Two months ago I got a call, my mom's uncle passed away.  It was unexpected.  It was extremely sad.  But it was fast, relatively painless and he lived a long life.  And I wasn't there to support my family.

Last week a friend got engaged to a guy I've never even met.  I missed the excitement, the wonder and the ups and downs of it all.  Another major milestone missed.

Yesterday I discovered that someone I know has cancer.  It's not someone I'm close to, but it's something I could identify with.  This person is my age.  Am I really at that stage in my life?  Reality was hitting hard.

This morning I found out my uncle passed away.  He was severely handicapped, after having several strokes more than 13 years ago.  My aunt diligently took care of him for many years, doing things for him that he could no longer do for himself.  Things as simple as brushing his teeth.  It could be argued that this isn't necessarily a sad thing.  It's still a death in the family and I am starting to feel myself age by the minute.

It's life.  I move on.  I'm living abroad and that's the choice I made.  I have a life of my own here, I'm making decisions based on only myself and moving around the world as the wind blows and that means that sometimes it's hard to remember I'm not 21.

Thursday, December 2, 2010

Pavlova, The Embodiment of the Kiwi v Oz Rivalry

It's funny how one small dessert can become the essense of a rivalry between two countries.  One a small unassuming country very happy to make fun of themselves; the other a much larger, more well-known and imposing country with the attitudes that go along with it.  As someone who used to live in a country similar to the latter, it's refreshing to now be living in the former.  Before I came to this part of the world the term pavlova had not to my recollection entered my vocabulary (unless of course you count my bad pronunciations of the Russian Olympians and hockey players).

Pavlova, a dessert named after a Russian ballerina, is a meringue cake topped with whip cream and fruit.  And unbeknownst to the rest of the world there is a quiet war raging about where this dessert actually originated...was it New Zealand or was it Australia?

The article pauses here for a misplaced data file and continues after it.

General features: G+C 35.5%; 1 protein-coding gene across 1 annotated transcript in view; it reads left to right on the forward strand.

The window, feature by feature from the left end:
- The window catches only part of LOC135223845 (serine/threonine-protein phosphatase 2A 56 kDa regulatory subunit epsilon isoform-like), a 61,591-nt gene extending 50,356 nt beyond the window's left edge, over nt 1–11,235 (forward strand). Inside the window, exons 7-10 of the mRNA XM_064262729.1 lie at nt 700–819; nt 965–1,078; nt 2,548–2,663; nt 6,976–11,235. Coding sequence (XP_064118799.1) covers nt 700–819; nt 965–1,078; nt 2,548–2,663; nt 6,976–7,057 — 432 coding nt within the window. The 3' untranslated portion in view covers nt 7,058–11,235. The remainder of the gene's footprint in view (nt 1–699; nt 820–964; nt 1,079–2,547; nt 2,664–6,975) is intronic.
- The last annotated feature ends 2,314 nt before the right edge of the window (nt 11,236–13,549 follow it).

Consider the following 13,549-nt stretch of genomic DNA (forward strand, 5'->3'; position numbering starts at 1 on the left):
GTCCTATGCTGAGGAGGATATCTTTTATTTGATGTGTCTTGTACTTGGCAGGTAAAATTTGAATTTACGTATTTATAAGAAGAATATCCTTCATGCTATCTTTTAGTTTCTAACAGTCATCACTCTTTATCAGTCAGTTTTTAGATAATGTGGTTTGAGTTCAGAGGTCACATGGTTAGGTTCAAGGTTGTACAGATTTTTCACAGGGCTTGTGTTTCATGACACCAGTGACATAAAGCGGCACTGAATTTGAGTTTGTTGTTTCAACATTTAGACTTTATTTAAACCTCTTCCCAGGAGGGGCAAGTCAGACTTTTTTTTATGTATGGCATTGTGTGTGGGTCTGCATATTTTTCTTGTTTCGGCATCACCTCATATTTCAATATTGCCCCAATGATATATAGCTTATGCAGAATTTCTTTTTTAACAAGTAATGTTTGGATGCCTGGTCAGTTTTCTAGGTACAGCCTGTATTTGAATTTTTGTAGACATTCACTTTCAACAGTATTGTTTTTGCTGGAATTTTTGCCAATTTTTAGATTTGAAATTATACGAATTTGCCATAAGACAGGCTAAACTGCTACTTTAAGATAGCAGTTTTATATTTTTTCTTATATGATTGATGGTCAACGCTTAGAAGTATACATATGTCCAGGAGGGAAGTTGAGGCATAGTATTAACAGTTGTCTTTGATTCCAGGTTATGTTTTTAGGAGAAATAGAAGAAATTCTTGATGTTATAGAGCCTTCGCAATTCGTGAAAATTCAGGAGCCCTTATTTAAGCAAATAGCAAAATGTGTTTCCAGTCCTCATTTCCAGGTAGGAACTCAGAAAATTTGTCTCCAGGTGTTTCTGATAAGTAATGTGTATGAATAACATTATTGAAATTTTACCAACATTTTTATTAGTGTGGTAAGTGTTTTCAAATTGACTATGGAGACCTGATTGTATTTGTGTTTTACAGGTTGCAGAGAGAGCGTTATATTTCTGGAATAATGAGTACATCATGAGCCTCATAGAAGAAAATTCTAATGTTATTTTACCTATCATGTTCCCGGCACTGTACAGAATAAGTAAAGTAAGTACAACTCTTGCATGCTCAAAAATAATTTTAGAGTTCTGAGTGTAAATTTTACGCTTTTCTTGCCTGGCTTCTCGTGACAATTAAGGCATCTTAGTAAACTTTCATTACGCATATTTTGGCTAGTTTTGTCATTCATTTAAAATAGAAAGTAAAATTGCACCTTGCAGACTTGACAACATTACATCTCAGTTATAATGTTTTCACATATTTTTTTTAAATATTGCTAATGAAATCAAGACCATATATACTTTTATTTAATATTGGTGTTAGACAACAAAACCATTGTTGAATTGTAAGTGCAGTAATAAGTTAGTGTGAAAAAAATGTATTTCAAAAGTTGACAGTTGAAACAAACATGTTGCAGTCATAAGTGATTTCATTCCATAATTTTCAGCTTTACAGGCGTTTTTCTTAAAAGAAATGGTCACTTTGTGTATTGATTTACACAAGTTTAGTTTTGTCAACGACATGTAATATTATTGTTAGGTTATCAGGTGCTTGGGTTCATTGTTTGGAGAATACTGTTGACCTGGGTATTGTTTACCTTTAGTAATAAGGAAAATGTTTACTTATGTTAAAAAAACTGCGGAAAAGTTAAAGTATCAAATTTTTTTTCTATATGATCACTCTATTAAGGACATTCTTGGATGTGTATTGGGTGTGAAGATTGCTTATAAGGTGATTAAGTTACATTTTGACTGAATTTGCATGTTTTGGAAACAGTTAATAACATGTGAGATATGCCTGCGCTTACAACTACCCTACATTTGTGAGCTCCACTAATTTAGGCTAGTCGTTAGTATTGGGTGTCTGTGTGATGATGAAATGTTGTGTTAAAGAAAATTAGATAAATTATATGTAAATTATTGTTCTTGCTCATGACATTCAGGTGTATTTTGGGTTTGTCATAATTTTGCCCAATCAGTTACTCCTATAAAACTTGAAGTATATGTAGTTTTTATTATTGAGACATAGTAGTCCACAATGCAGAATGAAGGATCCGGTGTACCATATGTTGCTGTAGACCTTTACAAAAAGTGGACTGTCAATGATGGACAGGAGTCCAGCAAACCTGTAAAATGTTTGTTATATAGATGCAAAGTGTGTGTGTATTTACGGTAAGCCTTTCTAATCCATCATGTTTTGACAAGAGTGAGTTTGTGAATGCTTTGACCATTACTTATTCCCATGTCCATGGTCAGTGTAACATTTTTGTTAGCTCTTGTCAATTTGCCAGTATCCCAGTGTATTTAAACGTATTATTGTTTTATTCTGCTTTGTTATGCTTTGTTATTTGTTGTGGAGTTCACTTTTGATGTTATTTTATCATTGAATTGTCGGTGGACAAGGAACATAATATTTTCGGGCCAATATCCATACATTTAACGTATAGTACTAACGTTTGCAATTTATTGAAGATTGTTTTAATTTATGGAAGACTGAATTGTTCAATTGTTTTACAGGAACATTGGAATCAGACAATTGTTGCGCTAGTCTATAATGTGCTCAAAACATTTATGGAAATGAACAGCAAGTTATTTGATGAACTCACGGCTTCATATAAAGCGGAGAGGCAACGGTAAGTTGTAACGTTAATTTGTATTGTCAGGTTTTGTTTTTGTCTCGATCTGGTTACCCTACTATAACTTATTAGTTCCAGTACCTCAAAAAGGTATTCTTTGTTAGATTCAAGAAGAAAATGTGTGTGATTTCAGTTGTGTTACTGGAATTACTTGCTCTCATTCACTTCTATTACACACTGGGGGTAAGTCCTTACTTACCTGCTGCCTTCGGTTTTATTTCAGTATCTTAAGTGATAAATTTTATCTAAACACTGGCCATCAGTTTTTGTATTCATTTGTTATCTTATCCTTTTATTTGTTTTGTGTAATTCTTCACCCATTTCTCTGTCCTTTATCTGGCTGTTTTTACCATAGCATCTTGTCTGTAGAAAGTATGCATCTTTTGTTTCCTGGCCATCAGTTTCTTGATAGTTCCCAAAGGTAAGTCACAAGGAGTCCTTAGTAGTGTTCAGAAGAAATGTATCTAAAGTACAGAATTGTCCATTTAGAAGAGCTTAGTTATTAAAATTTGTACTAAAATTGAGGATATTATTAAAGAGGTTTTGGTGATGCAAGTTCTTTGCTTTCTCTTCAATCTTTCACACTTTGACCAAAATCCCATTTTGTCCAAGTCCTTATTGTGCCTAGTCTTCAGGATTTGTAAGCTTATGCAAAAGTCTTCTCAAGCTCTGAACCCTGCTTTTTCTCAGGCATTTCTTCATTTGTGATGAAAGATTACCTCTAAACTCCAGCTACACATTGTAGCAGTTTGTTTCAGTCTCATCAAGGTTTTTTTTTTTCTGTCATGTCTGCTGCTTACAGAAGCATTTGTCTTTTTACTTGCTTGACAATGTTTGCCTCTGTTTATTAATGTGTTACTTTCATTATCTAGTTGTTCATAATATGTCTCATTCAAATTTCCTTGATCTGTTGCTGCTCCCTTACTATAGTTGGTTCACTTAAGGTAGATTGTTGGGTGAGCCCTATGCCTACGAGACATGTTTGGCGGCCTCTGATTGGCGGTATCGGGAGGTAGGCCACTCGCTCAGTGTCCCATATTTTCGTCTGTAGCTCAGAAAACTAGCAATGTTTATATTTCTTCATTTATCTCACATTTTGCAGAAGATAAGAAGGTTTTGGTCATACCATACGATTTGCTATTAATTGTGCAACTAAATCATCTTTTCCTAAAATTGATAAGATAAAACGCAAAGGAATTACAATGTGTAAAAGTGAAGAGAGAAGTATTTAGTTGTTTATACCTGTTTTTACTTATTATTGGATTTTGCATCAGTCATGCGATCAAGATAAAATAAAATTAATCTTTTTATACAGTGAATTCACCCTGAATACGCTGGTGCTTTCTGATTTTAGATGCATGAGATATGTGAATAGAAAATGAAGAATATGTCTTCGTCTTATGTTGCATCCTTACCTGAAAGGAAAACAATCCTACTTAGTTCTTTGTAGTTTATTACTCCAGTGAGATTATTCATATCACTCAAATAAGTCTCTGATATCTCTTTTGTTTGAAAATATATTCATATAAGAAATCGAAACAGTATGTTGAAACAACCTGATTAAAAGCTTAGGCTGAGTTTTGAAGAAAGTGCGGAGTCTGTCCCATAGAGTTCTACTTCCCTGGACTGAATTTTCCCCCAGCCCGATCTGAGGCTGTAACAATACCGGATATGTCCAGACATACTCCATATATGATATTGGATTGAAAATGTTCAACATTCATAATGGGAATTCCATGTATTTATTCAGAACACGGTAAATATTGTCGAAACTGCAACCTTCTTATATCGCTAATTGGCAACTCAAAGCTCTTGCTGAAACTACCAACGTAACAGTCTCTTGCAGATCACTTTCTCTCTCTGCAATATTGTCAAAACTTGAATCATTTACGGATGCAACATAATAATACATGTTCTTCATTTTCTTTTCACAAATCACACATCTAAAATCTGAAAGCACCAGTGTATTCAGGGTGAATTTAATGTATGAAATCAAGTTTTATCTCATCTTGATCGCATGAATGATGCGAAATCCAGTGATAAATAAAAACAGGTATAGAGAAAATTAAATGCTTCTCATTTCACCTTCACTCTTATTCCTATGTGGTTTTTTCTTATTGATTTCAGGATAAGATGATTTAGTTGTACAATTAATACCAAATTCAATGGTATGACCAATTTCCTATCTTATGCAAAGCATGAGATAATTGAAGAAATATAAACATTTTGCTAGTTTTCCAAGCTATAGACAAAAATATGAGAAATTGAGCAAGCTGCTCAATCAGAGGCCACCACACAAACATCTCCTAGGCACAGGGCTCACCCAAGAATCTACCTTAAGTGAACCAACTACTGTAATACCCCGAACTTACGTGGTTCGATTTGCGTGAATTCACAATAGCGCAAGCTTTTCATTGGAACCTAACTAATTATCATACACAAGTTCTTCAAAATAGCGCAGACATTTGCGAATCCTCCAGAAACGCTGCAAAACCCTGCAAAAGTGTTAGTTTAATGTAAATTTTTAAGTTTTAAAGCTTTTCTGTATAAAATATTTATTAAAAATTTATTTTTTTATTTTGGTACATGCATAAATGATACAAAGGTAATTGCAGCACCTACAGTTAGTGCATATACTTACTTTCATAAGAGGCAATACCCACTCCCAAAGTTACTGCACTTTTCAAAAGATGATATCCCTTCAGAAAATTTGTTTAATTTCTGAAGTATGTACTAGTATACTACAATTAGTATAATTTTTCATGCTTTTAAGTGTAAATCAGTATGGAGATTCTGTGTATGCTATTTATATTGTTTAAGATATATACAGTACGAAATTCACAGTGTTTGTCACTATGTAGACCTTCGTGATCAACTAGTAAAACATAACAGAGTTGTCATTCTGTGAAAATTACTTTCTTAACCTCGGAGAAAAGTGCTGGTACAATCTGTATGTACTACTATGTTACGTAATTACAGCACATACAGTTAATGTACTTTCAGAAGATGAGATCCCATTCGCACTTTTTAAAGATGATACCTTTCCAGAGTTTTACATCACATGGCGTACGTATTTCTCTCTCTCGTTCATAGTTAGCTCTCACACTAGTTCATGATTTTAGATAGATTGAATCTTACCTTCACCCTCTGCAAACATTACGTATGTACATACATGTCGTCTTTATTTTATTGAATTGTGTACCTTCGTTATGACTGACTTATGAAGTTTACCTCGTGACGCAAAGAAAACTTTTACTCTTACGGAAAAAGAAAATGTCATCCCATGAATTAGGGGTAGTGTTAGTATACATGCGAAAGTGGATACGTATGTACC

When Jessica Watson finished her round-the-world sailing voyage in Sydney last May the first thing she requested to eat was Pavlova...both countries jumped on that as further proof of her nationality (for the record: she was born in New Zealand and she moved recently to Australia). 

Today the answer has finally been solved around this tasty little dessert. included the above image with the simple caption:  "IT'S OURS: Oxford agrees with us."  They stuck their tongues out at the Aussies with the backing of the Oxford Dictionary.  That's right, the people behind the Oxford dictionary dedicated time to determine where the Pavlova actually originated and the answer is...New Zealand.

I particularly liked the quote from an old Australian codger who wasn't too happy about the new support for New Zealand, ''They can make all the claims they like, and the Oxford dictionary can go on like great academic know-it-alls, but I think most Australians would agree with me that the true pavlova belongs to Australia,'' the 86-year-old told the Sydney Morning Herald last night.

Let the battle rage the meantime there will be more Kiwi's sleeping easier tonight.  (Read the article here:  New Zealand wins pavlova war.)

Thank you to Meagan, my flatmate, for sharing this fun article and contributing to my further enjoyment of this wonderful country and its quirks.  I'm happy to be on the winning side.  Now we just need to work out who wants to claim Russell Crowe.